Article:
Read, Listen, Tell Introduction

This curriculum document was created to supplement the text Read, Listen, Tell: Indigenous Stories from Turtle Island (Waterloo, ON: Wilfrid Laurier University Press, 2017), edited by Sophie McCall, Deanna Reder, David Gaertner, and Gabrielle L’Hirondelle Hill. For each chapter of the book, a series of lessons appears. The curriculum is set up in such a way that you do not need to follow the order of the chapters. You can follow the flow and the energy of the class and go in the direction that the students need or want.
"It demands that you ... think carefully about the complex relationships between writing and reading, storytelling and image-making—relationships at the heart of stories and the interpretive approaches in Read, Listen, Tell."

Download the Educator Guide PDF here

We have attempted to keep this quotation in mind throughout the writing of this entire curriculum. The lessons give students and teachers a chance to build relationships with the stories in the book, with each other, and most importantly with themselves. At the end of each lesson is a teacher’s reflection piece in which a teacher engages with the text and the assignments from a student perspective. Both teacher and student Read a story, Listen to their own and others’ thoughts on the story, and Tell their own story and its connection to the stories of others. We created this document with Grade 11 Contemporary Aboriginal Voices (NBE3U) and the Grade 11 English (ENG3U) in mind. The four strands for Contemporary Aboriginal Voices are: Identity (Who am I?), Relationships (exploring personal connections that Indigenous peoples have made spiritually and culturally with their world), Sovereignty (the spiritual understanding that the Creator gives human beings responsibility for governing themselves and taking care of the natural environment), and Challenges (challenges in Canadian life right now is the need to reclaim, reassert, and further develop distinct identities, relationships, and sovereignty). These four strands are in direct alignment with the chapters from Read, Listen, Tell. The lesson plans work with each strand and the culminating activity gives students a chance to bring all of the strands together for their final piece of work. The culminating activity, which appears below, is to be given out at the beginning of the course in order to make students aware of the direction the course will be taking. 


Circles represent important principles in many Indigenous world views and belief systems – namely, interconnectedness, equality, and continuity. According to traditional teaching, the seasonal pattern of life and renewal and the movement of animals and people were continuous, like a circle, which has no beginning and no end. Circles suggest inclusiveness and the lack of a hierarchy. They are found throughout nature – for instance, in the movement of the seasons and the sun’s movement from east to west during the day. Circles are used in the construction of teepees and sweat lodges. The circular willow hoop, medicine wheel, and dream catcher are powerful symbols.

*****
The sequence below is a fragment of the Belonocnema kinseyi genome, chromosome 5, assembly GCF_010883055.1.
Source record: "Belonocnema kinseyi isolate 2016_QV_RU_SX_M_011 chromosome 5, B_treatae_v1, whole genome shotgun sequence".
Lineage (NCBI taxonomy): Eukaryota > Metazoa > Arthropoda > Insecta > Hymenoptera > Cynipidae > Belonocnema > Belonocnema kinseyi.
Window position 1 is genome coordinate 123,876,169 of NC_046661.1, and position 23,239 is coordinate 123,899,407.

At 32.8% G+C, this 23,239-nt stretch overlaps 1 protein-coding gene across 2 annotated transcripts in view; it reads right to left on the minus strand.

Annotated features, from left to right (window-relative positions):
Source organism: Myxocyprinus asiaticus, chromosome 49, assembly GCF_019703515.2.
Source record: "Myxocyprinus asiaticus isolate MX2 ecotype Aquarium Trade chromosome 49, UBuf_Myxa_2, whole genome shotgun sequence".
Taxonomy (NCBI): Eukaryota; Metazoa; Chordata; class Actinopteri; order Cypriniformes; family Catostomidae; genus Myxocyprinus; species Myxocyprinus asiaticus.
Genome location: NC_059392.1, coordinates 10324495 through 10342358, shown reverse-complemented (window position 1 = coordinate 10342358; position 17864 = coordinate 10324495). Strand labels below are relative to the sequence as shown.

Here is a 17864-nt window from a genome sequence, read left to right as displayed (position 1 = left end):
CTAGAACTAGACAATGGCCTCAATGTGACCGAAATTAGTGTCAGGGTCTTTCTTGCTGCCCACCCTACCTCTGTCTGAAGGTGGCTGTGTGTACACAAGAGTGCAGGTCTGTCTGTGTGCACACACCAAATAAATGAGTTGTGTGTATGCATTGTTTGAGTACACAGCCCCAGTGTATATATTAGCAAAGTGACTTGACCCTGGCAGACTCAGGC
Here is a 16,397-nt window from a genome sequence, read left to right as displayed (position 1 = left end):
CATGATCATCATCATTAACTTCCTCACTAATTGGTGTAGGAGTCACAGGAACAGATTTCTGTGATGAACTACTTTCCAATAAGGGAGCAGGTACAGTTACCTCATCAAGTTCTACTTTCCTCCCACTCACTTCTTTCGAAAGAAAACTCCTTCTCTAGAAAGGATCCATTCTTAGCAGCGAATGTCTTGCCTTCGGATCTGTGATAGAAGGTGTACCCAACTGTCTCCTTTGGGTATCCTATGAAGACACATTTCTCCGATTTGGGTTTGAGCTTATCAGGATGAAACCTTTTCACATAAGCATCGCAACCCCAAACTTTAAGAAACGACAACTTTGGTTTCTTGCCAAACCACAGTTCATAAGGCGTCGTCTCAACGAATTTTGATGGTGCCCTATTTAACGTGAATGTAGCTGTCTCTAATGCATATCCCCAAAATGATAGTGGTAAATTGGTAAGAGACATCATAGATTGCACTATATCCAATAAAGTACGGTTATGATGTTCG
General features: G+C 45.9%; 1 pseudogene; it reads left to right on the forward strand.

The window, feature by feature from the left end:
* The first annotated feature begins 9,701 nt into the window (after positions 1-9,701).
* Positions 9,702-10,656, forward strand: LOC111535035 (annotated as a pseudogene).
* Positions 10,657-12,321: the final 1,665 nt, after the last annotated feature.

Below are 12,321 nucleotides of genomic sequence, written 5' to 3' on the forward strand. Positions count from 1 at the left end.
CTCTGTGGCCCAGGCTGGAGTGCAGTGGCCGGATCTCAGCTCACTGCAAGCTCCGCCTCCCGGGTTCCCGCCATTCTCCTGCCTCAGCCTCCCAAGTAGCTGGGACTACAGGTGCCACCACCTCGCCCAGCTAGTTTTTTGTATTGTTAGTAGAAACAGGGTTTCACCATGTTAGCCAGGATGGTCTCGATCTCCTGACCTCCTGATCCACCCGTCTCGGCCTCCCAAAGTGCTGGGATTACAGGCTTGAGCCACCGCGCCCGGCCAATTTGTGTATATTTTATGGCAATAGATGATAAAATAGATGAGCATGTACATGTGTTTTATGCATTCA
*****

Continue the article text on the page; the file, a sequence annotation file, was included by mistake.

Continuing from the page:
NOTE: Throughout this curriculum we ask teachers and students to be mindful and honour the symbols and cultures explored in order to avoid Indigenous appropriation. Appropriation refers to using Indigenous symbols or cultural practices in a way that may cause emotional, spiritual, or cultural harm. It is therefore important to know and understand the stories in order to honour and show respect.

By critically exploring the Calls to Action of the Truth and Reconciliation Commission and listening to the perspectives of Indigenous peoples, readers will be able to deepen their understanding of current Turtle Island Indigenous perspectives today in order to be responsive to all learners, particularly those who are First Nations, Métis, or Inuit. This document relates directly to the Truth and Reconciliation Calls to Action (TRC) for Education 62 and 63: Education for Reconciliation
62. We call upon the federal, provincial, and territorial governments, in consultation and collaboration with Survivors, Aboriginal peoples, and educators, to:
i. Make age-appropriate curriculum on residential schools, Treaties, and Aboriginal peoples’ historical and contemporary contributions to Canada a mandatory education requirement for Kindergarten to Grade 12 students.
ii. Provide the necessary funding to post-secondary institutions to educate teachers on how to integrate Indigenous knowledge and teaching methods into classrooms.
iii. Provide the necessary funding to Aboriginal schools to utilize Indigenous knowledge and teaching methods in classrooms.
iv. Establish senior-level positions in government at the assistant deputy minister level or higher dedicated to Aboriginal content in education.
63. We call upon the Council of Ministers of Education, Canada, to maintain an annual commitment to Aboriginal education issues, including:
i. Developing and implementing Kindergarten to Grade 12 curriculum and learning resources on Aboriginal peoples in Canadian history and the history and legacy of residential schools.
ii. Sharing information and best practices on teaching curriculum related to residential schools and Aboriginal history.
iii. Building student capacity for intercultural understanding, empathy, and mutual respect.
iv. Identifying teacher-training needs relating to the above.